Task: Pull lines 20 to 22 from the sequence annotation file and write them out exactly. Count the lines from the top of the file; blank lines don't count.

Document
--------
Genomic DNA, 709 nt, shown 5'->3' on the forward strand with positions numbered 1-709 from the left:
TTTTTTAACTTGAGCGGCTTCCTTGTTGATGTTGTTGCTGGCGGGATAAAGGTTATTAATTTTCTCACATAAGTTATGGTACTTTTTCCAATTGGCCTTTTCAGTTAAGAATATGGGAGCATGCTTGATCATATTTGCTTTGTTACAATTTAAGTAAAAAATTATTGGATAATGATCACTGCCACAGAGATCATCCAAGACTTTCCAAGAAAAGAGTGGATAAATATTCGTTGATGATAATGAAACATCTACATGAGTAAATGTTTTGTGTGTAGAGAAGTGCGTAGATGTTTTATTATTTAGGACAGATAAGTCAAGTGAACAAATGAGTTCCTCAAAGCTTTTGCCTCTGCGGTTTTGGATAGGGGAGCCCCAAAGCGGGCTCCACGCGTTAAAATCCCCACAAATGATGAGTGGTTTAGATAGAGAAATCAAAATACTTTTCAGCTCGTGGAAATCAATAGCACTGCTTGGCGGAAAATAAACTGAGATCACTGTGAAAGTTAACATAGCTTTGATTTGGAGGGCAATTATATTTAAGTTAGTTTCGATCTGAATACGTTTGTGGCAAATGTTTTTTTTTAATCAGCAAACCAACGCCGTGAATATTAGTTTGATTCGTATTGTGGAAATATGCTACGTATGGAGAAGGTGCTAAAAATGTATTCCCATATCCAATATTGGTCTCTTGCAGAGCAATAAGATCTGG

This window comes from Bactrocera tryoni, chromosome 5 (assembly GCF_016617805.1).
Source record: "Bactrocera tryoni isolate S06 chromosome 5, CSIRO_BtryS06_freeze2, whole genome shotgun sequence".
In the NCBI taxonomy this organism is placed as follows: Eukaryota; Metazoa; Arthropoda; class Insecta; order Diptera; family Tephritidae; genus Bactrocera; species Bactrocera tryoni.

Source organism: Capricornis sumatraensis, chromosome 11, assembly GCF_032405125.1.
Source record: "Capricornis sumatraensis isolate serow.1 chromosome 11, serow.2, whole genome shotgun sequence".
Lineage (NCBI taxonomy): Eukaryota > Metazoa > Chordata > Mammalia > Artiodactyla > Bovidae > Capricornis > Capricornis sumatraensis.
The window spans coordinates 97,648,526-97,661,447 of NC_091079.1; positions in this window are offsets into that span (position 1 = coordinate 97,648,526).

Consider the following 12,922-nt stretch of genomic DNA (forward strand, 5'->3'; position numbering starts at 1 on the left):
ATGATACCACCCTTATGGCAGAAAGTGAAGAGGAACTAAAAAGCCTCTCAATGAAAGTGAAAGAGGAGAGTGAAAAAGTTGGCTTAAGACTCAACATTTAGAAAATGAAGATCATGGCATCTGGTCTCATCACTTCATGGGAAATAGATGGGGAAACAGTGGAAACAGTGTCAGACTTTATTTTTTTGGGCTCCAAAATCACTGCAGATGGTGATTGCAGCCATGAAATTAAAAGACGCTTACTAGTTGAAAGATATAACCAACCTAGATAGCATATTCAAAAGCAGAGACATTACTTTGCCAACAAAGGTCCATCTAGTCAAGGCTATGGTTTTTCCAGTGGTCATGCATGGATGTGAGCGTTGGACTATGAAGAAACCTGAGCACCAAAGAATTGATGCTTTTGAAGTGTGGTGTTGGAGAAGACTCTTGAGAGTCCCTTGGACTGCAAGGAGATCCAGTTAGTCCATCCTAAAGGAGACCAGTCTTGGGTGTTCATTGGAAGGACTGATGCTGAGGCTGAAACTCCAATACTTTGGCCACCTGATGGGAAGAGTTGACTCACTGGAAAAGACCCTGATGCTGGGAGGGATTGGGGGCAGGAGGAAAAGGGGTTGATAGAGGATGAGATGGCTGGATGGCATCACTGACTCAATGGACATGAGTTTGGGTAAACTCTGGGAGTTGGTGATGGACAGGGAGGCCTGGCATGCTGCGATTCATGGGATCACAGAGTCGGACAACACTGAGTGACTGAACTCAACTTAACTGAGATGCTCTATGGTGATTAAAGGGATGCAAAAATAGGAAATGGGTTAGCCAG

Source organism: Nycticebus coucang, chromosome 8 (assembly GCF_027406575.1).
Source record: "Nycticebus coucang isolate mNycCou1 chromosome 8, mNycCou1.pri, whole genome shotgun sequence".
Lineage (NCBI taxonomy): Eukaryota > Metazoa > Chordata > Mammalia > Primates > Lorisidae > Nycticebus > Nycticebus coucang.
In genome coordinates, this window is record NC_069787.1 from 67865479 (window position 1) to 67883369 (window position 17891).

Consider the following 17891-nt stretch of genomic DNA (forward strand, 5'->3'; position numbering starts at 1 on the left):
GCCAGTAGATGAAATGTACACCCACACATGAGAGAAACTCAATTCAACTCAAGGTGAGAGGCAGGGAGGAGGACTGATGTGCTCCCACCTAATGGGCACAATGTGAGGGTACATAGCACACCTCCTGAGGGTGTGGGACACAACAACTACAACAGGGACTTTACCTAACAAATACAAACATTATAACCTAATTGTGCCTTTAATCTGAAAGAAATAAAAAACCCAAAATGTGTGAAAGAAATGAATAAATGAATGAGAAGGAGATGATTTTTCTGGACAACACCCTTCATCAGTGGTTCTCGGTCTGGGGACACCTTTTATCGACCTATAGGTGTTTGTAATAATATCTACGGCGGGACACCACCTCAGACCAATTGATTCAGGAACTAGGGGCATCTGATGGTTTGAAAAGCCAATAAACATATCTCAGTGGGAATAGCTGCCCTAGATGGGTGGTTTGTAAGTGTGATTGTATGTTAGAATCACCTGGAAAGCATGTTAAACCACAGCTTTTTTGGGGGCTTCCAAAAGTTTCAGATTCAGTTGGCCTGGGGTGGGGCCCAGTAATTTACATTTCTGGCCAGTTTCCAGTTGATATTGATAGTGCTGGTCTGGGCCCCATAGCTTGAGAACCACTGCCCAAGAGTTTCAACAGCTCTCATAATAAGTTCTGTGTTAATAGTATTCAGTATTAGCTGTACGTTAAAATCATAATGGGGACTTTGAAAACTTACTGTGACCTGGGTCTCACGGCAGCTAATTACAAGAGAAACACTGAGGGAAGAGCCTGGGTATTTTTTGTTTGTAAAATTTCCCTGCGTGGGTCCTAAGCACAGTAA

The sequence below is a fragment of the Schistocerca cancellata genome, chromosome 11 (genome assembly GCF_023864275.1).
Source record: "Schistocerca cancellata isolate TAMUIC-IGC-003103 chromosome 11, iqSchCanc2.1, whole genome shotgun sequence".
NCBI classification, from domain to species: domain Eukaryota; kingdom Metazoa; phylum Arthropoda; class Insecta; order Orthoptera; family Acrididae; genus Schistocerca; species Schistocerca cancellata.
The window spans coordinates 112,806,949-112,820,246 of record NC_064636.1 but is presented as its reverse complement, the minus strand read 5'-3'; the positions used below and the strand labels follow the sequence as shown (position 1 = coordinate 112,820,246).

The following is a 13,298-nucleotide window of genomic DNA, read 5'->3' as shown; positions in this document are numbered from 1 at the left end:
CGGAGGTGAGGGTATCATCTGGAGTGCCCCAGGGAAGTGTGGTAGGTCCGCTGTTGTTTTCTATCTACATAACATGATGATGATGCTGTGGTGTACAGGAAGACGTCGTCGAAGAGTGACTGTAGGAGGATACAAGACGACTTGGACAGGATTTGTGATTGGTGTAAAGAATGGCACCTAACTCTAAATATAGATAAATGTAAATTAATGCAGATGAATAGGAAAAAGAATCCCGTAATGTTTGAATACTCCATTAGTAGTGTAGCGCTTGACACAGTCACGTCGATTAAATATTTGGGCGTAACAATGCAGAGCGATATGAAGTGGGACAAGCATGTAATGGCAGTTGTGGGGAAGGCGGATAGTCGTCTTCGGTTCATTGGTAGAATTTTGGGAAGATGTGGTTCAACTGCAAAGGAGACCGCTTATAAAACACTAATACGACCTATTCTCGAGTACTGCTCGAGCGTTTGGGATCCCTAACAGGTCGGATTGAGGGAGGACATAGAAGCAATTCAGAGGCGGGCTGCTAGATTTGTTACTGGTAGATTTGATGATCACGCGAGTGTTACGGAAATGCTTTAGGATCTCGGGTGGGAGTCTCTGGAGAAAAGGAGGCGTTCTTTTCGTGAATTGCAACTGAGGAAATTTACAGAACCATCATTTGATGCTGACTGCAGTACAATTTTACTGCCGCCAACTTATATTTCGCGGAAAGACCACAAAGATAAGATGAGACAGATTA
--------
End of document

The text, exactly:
NCBI classification, from domain to species: domain Eukaryota; kingdom Metazoa; phylum Arthropoda; class Insecta; order Orthoptera; family Acrididae; genus Schistocerca; species Schistocerca cancellata.
The window spans coordinates 112,806,949-112,820,246 of record NC_064636.1 but is presented as its reverse complement, the minus strand read 5'-3'; the positions used below and the strand labels follow the sequence as shown (position 1 = coordinate 112,820,246).

The following is a 13,298-nucleotide window of genomic DNA, read 5'->3' as shown; positions in this document are numbered from 1 at the left end: